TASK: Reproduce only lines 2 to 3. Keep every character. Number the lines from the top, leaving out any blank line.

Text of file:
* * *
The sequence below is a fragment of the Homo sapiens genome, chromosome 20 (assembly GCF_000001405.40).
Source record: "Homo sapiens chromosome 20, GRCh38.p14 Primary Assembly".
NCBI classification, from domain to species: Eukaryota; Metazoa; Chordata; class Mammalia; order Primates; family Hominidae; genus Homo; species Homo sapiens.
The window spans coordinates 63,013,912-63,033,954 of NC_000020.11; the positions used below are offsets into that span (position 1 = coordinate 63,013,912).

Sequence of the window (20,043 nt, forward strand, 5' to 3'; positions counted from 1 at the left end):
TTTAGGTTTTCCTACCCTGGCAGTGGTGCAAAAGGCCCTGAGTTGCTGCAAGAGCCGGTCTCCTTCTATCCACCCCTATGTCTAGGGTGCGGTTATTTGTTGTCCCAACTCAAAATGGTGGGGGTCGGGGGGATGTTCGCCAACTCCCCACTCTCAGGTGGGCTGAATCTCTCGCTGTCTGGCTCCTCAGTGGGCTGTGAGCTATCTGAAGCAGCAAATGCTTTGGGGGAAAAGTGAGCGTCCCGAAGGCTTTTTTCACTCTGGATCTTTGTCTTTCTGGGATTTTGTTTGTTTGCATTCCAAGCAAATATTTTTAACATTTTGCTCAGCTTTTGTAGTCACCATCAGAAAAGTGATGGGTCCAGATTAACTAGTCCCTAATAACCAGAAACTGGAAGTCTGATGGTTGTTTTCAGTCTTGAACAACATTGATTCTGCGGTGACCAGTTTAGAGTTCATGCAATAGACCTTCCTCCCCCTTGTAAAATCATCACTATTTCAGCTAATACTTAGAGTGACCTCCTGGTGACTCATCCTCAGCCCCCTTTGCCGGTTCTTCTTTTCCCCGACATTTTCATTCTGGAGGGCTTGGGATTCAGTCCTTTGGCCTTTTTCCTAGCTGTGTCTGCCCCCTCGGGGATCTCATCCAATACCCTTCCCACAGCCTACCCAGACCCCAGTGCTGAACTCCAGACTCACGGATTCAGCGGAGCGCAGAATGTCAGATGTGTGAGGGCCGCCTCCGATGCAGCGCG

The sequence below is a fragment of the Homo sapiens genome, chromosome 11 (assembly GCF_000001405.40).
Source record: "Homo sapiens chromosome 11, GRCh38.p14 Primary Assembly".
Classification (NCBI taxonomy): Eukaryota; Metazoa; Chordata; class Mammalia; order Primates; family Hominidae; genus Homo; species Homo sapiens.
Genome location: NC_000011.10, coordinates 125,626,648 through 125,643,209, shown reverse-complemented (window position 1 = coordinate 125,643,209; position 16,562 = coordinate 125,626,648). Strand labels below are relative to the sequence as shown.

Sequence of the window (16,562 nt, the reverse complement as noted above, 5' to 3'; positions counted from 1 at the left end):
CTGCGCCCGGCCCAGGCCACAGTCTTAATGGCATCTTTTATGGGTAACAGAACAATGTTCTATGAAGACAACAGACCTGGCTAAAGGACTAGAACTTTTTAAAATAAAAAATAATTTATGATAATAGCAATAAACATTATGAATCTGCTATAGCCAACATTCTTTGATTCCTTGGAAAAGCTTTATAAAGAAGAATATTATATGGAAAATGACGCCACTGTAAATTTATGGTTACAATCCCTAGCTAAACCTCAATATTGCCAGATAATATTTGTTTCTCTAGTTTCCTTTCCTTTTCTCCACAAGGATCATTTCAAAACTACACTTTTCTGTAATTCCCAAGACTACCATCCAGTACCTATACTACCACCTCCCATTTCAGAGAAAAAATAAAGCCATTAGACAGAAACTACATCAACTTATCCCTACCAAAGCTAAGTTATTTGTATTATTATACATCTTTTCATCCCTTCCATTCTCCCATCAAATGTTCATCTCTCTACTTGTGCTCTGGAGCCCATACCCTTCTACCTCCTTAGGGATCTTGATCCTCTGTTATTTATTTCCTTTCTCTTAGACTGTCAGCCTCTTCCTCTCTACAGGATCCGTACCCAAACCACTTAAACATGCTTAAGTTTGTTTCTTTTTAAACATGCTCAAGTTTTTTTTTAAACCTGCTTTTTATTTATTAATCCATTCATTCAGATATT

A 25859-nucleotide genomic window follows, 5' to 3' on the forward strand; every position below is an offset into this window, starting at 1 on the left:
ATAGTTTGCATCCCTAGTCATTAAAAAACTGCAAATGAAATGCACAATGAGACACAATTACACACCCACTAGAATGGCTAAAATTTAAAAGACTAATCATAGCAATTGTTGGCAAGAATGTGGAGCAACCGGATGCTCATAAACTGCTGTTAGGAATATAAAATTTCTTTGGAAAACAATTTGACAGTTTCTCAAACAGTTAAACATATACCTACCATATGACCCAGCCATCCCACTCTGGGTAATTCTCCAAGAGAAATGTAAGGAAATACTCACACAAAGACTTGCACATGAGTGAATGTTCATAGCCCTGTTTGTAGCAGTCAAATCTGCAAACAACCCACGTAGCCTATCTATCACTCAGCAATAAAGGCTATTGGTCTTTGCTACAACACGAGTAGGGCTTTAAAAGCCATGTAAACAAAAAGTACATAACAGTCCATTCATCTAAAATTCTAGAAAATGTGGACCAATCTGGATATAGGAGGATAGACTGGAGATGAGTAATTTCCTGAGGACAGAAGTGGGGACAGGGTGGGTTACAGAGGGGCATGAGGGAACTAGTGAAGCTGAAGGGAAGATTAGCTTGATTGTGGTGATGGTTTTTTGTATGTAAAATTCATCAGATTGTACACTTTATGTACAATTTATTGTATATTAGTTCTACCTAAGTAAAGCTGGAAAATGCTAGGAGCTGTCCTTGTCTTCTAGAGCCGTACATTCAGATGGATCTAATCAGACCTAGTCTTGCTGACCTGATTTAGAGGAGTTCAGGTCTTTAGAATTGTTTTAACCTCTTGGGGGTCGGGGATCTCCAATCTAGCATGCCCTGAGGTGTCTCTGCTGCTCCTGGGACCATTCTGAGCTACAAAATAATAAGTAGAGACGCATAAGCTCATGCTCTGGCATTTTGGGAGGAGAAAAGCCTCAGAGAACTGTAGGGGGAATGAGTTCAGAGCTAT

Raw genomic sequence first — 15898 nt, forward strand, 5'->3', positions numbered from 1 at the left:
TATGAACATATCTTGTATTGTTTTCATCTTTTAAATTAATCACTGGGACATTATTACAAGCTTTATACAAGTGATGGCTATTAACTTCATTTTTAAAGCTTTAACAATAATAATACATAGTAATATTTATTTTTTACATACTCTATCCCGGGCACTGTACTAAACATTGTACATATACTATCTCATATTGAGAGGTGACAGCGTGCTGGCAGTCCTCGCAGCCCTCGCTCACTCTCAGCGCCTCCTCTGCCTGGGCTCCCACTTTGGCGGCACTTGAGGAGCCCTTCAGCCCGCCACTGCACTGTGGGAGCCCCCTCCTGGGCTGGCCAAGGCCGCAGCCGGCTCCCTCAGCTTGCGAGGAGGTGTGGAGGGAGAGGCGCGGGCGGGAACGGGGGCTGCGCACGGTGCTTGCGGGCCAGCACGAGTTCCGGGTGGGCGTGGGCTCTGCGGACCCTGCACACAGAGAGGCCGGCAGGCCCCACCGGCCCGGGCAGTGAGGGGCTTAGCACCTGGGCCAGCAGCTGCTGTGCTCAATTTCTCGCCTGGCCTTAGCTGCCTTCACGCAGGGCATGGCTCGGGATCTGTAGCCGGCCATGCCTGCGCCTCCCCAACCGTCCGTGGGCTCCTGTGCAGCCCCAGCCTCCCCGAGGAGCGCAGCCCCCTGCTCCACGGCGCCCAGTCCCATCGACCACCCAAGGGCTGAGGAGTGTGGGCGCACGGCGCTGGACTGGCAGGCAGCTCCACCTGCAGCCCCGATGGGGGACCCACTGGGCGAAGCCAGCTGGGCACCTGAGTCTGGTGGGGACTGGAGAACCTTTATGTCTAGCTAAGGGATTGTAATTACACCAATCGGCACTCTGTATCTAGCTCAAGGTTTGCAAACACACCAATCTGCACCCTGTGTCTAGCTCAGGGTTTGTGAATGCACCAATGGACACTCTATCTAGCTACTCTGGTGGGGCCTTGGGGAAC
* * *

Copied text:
Source record: "Homo sapiens chromosome 20, GRCh38.p14 Primary Assembly".
NCBI classification, from domain to species: Eukaryota; Metazoa; Chordata; class Mammalia; order Primates; family Hominidae; genus Homo; species Homo sapiens.